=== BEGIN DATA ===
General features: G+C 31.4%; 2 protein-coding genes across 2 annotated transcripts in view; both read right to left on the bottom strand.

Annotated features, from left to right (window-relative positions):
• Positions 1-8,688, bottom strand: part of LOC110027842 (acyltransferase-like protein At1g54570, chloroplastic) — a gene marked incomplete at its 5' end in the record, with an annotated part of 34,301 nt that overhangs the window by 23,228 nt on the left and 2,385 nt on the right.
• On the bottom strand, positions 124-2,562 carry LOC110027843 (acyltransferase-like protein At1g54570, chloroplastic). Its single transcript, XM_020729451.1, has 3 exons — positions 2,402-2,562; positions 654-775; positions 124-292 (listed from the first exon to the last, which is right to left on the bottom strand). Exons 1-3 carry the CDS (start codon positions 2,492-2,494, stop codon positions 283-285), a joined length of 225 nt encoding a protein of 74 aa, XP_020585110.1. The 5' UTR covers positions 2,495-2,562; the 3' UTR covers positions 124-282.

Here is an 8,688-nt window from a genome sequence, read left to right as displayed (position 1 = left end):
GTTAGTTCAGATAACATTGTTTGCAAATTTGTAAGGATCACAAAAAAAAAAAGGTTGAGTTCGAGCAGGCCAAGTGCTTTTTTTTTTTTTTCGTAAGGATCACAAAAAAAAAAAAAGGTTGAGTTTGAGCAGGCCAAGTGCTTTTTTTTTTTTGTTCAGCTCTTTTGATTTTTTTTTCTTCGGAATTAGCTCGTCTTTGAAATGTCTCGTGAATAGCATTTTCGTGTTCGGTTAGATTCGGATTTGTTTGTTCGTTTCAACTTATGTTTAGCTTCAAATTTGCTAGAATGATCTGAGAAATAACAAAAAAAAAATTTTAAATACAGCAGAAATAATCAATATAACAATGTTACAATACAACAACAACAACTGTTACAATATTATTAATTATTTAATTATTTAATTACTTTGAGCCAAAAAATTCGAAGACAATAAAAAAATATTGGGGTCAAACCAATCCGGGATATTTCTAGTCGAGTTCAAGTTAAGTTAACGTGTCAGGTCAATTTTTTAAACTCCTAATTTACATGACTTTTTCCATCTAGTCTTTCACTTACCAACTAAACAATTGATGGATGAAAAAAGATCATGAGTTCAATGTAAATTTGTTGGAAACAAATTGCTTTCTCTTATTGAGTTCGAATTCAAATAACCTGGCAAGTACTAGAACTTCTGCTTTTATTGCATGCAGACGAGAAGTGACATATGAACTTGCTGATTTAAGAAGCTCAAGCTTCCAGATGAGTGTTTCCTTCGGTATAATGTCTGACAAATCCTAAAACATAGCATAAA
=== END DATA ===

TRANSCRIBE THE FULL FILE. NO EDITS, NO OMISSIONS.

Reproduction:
General features: G+C 31.4%; 2 protein-coding genes across 2 annotated transcripts in view; both read right to left on the bottom strand.

Annotated features, from left to right (window-relative positions):
• Positions 1-8,688, bottom strand: part of LOC110027842 (acyltransferase-like protein At1g54570, chloroplastic) — a gene marked incomplete at its 5' end in the record, with an annotated part of 34,301 nt that overhangs the window by 23,228 nt on the left and 2,385 nt on the right.
• On the bottom strand, positions 124-2,562 carry LOC110027843 (acyltransferase-like protein At1g54570, chloroplastic). Its single transcript, XM_020729451.1, has 3 exons — positions 2,402-2,562; positions 654-775; positions 124-292 (listed from the first exon to the last, which is right to left on the bottom strand). Exons 1-3 carry the CDS (start codon positions 2,492-2,494, stop codon positions 283-285), a joined length of 225 nt encoding a protein of 74 aa, XP_020585110.1. The 5' UTR covers positions 2,495-2,562; the 3' UTR covers positions 124-282.

Here is an 8,688-nt window from a genome sequence, read left to right as displayed (position 1 = left end):
GTTAGTTCAGATAACATTGTTTGCAAATTTGTAAGGATCACAAAAAAAAAAAGGTTGAGTTCGAGCAGGCCAAGTGCTTTTTTTTTTTTTTCGTAAGGATCACAAAAAAAAAAAAAGGTTGAGTTTGAGCAGGCCAAGTGCTTTTTTTTTTTTGTTCAGCTCTTTTGATTTTTTTTTCTTCGGAATTAGCTCGTCTTTGAAATGTCTCGTGAATAGCATTTTCGTGTTCGGTTAGATTCGGATTTGTTTGTTCGTTTCAACTTATGTTTAGCTTCAAATTTGCTAGAATGATCTGAGAAATAACAAAAAAAAAATTTTAAATACAGCAGAAATAATCAATATAACAATGTTACAATACAACAACAACAACTGTTACAATATTATTAATTATTTAATTATTTAATTACTTTGAGCCAAAAAATTCGAAGACAATAAAAAAATATTGGGGTCAAACCAATCCGGGATATTTCTAGTCGAGTTCAAGTTAAGTTAACGTGTCAGGTCAATTTTTTAAACTCCTAATTTACATGACTTTTTCCATCTAGTCTTTCACTTACCAACTAAACAATTGATGGATGAAAAAAGATCATGAGTTCAATGTAAATTTGTTGGAAACAAATTGCTTTCTCTTATTGAGTTCGAATTCAAATAACCTGGCAAGTACTAGAACTTCTGCTTTTATTGCATGCAGACGAGAAGTGACATATGAACTTGCTGATTTAAGAAGCTCAAGCTTCCAGATGAGTGTTTCCTTCGGTATAATGTCTGACAAATCCTAAAACATAGCATAAA